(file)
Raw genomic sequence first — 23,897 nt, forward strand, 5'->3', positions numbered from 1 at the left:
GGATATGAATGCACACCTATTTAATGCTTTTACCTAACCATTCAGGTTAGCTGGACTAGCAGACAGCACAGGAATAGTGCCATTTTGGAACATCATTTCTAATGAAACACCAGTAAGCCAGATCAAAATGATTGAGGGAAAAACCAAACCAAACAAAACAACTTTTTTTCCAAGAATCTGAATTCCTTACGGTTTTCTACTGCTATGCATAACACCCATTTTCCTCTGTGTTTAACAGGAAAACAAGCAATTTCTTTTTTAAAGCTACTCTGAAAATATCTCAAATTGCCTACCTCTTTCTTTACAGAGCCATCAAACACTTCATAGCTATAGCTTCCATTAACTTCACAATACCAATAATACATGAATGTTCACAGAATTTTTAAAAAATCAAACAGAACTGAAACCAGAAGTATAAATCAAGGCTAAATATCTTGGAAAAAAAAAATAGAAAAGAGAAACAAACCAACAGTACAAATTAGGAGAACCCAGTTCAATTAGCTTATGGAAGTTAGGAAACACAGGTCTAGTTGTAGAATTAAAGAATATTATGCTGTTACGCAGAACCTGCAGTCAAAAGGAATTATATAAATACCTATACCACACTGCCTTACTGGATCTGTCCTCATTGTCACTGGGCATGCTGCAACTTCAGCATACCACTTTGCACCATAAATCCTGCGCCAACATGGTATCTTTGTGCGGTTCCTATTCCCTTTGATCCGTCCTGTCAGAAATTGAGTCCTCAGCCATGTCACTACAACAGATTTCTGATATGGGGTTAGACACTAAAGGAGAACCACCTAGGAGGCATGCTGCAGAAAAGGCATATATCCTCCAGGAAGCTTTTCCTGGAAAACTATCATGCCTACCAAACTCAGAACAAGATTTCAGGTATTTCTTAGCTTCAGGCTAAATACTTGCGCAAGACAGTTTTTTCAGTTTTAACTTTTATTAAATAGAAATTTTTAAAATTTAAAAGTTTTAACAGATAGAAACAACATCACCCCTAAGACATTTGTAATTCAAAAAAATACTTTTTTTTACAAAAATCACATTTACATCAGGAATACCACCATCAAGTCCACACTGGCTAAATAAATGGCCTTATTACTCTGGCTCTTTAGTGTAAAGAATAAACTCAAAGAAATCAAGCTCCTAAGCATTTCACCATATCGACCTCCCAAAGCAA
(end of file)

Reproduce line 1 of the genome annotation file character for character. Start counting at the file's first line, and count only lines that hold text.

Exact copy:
Raw genomic sequence first — 23,897 nt, forward strand, 5'->3', positions numbered from 1 at the left: